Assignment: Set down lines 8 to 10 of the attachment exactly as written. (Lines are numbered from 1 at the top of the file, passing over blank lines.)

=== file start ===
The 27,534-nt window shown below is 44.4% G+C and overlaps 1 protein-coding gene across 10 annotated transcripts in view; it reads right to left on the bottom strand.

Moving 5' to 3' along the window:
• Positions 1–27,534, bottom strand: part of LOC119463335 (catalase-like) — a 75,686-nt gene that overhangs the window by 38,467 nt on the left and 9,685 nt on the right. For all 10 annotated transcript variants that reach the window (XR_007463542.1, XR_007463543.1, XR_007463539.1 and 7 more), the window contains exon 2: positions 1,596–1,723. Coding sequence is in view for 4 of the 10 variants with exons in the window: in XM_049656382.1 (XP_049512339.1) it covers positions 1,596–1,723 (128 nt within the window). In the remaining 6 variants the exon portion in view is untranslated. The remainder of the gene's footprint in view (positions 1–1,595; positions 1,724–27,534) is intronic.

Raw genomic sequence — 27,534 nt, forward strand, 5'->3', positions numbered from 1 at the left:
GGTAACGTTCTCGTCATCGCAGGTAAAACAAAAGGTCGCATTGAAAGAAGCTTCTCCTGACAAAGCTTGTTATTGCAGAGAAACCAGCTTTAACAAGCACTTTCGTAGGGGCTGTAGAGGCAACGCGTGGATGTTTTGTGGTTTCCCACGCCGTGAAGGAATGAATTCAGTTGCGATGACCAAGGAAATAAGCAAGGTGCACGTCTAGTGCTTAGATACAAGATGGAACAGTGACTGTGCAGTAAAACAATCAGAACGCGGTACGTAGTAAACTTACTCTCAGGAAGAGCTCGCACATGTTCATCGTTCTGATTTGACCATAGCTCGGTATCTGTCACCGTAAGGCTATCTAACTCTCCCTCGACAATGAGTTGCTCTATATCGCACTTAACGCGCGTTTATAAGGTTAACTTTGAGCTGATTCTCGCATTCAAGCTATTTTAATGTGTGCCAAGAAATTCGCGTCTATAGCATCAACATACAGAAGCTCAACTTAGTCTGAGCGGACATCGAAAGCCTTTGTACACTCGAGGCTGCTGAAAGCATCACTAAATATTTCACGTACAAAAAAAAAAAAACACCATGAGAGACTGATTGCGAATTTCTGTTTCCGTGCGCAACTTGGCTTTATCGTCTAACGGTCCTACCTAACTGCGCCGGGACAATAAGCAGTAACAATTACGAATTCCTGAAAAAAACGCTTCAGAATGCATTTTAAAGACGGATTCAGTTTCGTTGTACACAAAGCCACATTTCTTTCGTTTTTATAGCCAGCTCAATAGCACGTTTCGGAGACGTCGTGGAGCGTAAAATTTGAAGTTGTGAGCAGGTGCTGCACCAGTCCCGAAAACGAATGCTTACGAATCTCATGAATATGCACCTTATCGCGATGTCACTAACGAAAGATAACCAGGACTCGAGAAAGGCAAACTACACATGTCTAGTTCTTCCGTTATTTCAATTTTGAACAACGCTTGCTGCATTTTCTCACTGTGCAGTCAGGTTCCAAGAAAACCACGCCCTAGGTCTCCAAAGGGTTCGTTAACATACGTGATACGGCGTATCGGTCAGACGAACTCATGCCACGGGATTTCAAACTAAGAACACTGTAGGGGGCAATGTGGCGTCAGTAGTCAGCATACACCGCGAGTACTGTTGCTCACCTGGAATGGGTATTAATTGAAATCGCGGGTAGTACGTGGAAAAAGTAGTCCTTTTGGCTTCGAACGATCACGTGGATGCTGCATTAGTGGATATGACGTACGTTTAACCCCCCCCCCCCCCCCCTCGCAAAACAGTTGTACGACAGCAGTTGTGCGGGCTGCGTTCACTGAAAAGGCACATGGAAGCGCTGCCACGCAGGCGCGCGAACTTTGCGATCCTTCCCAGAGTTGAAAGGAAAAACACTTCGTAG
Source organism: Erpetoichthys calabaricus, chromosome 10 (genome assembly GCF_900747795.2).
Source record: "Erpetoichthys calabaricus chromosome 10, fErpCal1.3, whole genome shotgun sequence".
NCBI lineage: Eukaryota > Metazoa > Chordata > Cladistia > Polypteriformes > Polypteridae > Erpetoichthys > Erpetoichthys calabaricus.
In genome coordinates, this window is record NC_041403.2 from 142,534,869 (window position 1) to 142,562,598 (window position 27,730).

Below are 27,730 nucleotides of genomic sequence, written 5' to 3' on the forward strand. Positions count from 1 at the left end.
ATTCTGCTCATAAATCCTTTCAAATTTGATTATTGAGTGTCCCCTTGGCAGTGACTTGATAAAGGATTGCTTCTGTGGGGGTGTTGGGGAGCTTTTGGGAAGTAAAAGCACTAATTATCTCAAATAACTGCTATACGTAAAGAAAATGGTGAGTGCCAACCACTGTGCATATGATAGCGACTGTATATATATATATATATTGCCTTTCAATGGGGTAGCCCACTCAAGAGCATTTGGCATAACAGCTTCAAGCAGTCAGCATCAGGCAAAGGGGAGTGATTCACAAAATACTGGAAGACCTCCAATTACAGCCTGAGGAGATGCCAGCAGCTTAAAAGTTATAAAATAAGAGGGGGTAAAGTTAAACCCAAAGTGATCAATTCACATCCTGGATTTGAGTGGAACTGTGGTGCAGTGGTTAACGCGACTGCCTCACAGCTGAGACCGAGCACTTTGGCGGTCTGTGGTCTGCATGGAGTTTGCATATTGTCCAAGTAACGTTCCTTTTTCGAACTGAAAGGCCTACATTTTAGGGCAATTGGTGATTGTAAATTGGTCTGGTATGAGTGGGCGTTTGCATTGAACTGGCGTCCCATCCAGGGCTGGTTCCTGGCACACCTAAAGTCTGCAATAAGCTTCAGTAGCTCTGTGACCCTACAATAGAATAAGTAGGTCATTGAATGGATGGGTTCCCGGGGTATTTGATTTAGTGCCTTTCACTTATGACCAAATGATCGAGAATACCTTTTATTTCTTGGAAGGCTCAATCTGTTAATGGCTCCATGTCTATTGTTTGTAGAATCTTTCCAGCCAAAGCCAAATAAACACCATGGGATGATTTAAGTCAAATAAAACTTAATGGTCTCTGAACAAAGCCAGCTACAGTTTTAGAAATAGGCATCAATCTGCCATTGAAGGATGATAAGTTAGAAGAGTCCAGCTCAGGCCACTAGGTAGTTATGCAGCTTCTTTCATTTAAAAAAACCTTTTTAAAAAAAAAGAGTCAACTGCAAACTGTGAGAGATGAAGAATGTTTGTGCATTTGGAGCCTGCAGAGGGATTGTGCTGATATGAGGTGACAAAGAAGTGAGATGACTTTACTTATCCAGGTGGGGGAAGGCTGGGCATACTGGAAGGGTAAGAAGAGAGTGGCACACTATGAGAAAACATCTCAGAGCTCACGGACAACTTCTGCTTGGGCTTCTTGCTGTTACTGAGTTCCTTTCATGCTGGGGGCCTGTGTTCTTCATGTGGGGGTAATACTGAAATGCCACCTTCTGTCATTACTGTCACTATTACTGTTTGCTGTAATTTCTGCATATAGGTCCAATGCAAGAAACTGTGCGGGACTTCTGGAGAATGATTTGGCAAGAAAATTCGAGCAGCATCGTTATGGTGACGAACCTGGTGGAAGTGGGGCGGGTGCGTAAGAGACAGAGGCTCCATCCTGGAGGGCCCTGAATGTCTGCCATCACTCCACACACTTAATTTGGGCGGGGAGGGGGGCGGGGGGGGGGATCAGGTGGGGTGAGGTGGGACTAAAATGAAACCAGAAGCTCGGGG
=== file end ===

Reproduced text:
NCBI lineage: Eukaryota > Metazoa > Chordata > Cladistia > Polypteriformes > Polypteridae > Erpetoichthys > Erpetoichthys calabaricus.
In genome coordinates, this window is record NC_041403.2 from 142,534,869 (window position 1) to 142,562,598 (window position 27,730).

Below are 27,730 nucleotides of genomic sequence, written 5' to 3' on the forward strand. Positions count from 1 at the left end.